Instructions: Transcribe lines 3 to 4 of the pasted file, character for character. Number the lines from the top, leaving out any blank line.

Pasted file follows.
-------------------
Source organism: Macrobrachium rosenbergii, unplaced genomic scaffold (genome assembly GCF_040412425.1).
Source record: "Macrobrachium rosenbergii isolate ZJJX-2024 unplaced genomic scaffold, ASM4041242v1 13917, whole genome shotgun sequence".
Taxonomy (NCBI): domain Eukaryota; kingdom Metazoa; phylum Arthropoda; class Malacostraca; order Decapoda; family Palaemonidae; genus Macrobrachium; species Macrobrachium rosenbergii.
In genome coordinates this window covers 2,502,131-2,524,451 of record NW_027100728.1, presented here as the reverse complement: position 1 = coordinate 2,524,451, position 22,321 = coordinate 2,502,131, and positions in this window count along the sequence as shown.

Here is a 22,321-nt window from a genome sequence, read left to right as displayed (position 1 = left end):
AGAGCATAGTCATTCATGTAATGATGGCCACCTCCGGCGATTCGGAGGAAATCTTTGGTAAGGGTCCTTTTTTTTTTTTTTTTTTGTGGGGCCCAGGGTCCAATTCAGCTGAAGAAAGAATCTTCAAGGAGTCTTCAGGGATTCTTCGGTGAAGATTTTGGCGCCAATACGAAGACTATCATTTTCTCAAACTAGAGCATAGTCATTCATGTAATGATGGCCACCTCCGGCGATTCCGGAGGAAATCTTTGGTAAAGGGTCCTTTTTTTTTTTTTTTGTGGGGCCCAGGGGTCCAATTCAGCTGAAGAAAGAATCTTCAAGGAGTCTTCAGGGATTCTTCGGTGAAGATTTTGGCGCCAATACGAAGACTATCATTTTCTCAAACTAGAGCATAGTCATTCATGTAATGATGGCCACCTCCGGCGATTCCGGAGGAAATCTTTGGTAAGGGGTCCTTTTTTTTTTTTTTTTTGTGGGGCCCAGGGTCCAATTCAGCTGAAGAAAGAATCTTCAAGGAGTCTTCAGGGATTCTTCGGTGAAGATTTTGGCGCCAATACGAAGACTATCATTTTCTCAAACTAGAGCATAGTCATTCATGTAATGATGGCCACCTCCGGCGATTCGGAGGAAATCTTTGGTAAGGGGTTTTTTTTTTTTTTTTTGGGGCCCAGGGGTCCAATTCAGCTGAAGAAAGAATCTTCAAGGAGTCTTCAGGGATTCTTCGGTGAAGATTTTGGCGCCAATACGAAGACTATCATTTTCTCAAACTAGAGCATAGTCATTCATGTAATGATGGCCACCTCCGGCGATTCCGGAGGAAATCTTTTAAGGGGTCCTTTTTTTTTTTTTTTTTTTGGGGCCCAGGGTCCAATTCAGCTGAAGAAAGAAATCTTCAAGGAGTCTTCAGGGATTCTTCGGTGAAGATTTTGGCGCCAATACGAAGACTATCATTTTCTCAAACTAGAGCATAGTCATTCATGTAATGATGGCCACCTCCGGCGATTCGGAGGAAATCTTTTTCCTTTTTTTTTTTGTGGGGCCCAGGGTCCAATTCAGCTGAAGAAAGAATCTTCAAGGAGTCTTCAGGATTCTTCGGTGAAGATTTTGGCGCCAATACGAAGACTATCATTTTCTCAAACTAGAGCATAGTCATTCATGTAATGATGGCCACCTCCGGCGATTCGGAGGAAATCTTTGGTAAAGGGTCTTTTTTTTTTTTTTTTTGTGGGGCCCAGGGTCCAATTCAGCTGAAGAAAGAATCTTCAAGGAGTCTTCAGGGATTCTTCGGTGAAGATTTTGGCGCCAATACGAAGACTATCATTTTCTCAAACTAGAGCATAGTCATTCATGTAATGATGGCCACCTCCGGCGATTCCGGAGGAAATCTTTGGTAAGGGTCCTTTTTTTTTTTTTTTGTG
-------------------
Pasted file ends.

Taxonomy (NCBI): domain Eukaryota; kingdom Metazoa; phylum Arthropoda; class Malacostraca; order Decapoda; family Palaemonidae; genus Macrobrachium; species Macrobrachium rosenbergii.
In genome coordinates this window covers 2,502,131-2,524,451 of record NW_027100728.1, presented here as the reverse complement: position 1 = coordinate 2,524,451, position 22,321 = coordinate 2,502,131, and positions in this window count along the sequence as shown.